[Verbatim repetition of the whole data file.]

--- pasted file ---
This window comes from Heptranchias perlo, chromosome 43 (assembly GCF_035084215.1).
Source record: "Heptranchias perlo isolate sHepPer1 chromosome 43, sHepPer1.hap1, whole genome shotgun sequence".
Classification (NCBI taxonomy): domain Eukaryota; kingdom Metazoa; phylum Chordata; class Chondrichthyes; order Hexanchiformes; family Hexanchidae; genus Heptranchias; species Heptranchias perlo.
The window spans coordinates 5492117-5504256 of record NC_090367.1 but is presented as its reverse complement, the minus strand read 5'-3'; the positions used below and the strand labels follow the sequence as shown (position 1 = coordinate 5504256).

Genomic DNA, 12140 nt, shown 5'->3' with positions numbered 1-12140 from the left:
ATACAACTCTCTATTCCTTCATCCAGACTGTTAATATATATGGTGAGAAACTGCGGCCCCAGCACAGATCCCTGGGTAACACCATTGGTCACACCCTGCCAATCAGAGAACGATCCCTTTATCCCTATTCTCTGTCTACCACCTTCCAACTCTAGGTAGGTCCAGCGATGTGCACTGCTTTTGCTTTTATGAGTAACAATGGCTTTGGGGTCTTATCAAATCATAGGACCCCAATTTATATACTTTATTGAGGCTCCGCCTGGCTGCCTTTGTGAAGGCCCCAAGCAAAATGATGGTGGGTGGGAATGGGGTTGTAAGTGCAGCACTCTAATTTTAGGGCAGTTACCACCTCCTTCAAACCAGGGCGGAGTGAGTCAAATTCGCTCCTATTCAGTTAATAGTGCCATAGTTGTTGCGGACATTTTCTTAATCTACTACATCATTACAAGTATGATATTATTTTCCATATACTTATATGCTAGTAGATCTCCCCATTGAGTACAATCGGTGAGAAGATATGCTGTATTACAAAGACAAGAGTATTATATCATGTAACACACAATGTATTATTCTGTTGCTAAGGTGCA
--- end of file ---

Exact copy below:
This window comes from Heptranchias perlo, chromosome 43 (assembly GCF_035084215.1).
Source record: "Heptranchias perlo isolate sHepPer1 chromosome 43, sHepPer1.hap1, whole genome shotgun sequence".
Classification (NCBI taxonomy): domain Eukaryota; kingdom Metazoa; phylum Chordata; class Chondrichthyes; order Hexanchiformes; family Hexanchidae; genus Heptranchias; species Heptranchias perlo.
The window spans coordinates 5492117-5504256 of record NC_090367.1 but is presented as its reverse complement, the minus strand read 5'-3'; the positions used below and the strand labels follow the sequence as shown (position 1 = coordinate 5504256).

Genomic DNA, 12140 nt, shown 5'->3' with positions numbered 1-12140 from the left:
ATACAACTCTCTATTCCTTCATCCAGACTGTTAATATATATGGTGAGAAACTGCGGCCCCAGCACAGATCCCTGGGTAACACCATTGGTCACACCCTGCCAATCAGAGAACGATCCCTTTATCCCTATTCTCTGTCTACCACCTTCCAACTCTAGGTAGGTCCAGCGATGTGCACTGCTTTTGCTTTTATGAGTAACAATGGCTTTGGGGTCTTATCAAATCATAGGACCCCAATTTATATACTTTATTGAGGCTCCGCCTGGCTGCCTTTGTGAAGGCCCCAAGCAAAATGATGGTGGGTGGGAATGGGGTTGTAAGTGCAGCACTCTAATTTTAGGGCAGTTACCACCTCCTTCAAACCAGGGCGGAGTGAGTCAAATTCGCTCCTATTCAGTTAATAGTGCCATAGTTGTTGCGGACATTTTCTTAATCTACTACATCATTACAAGTATGATATTATTTTCCATATACTTATATGCTAGTAGATCTCCCCATTGAGTACAATCGGTGAGAAGATATGCTGTATTACAAAGACAAGAGTATTATATCATGTAACACACAATGTATTATTCTGTTGCTAAGGTGCA